The area known as the Sanctuary of the Chthonic Deities is, in fact, the central part of a series of adjacent places of worship devoted to subterranean gods (in this case Demeter and Persephone) located alongside Porta V.
The northernmost part of the sanctuary, to the west of the Porta, was characterised by religious buildings, enclosures and several altars built during the sixth century BC.
In the northernmost area, a small temple with three rooms is still visible, bordered on one side by a room with a square altar and on the other by a room with a circular altar and a central doorway.
In the middle, there is a small temple with a single chamber accessed by the east side, alongside which there is a small temple with three rooms open to the north.
To the west of these buildings are two small temples featuring an atrium, naos and rear chamber reserved for religious officiants: the temple to the north has a square altar facing the entrance and a well outside the building on its south side.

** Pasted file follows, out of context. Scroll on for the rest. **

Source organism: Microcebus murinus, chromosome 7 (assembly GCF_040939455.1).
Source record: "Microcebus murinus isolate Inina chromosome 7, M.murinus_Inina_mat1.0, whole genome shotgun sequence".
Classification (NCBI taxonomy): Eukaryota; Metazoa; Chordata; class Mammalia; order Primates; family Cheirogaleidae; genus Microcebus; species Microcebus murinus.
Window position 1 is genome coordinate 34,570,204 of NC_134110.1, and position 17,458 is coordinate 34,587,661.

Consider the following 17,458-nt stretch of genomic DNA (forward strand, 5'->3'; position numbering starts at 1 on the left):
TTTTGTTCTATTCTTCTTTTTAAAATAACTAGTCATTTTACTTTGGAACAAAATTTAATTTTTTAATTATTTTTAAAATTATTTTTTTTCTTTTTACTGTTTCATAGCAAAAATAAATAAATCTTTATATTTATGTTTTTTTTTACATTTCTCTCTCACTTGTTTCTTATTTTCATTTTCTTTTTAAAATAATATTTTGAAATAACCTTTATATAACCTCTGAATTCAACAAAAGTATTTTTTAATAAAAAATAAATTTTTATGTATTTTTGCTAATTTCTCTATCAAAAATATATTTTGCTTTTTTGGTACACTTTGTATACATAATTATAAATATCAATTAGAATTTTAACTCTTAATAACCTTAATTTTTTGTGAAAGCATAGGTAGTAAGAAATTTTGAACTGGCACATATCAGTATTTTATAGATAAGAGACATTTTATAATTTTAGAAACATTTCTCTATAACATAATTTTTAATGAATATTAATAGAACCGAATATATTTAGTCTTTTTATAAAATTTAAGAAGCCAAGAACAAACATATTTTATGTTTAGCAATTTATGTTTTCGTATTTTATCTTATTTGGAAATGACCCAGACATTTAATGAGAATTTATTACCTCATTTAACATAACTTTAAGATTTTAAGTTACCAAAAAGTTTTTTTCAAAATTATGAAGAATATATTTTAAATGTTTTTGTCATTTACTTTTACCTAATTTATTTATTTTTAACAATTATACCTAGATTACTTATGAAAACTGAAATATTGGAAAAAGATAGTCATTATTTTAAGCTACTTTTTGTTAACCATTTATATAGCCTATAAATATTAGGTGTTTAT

Between the two small temples there is a large circular altar with an internal recess, and a square altar.
In the southernmost part of this area stands the so-called Temple of Castor and Pollux, one of the most characteristic ruins of the Valley of the Temples thanks to the partial reconstruction (the four columns on the north-west side) carried out by the Sicilian Commission of Antiquity between 1836 and 1852 using architectural elements of various periods and origins.
The temple is composed of the foundations of a Doric temple dating to the second half of the fifth century BC, with six columns on the short sides and thirteen on the long sides, with an interior divided into an atrium, a naos and a rear chamber.
The traditional name of the Temple of Castor and Pollux is purely conventional and derives from a reference in a passage by the Greek poet Pindar which refers – in reference to Akragas – to a cult and festival to honour the twin gods.
It is in fact more likely that the temple was devoted to Demeter and Persephone, the gods to which the entire area is dedicated.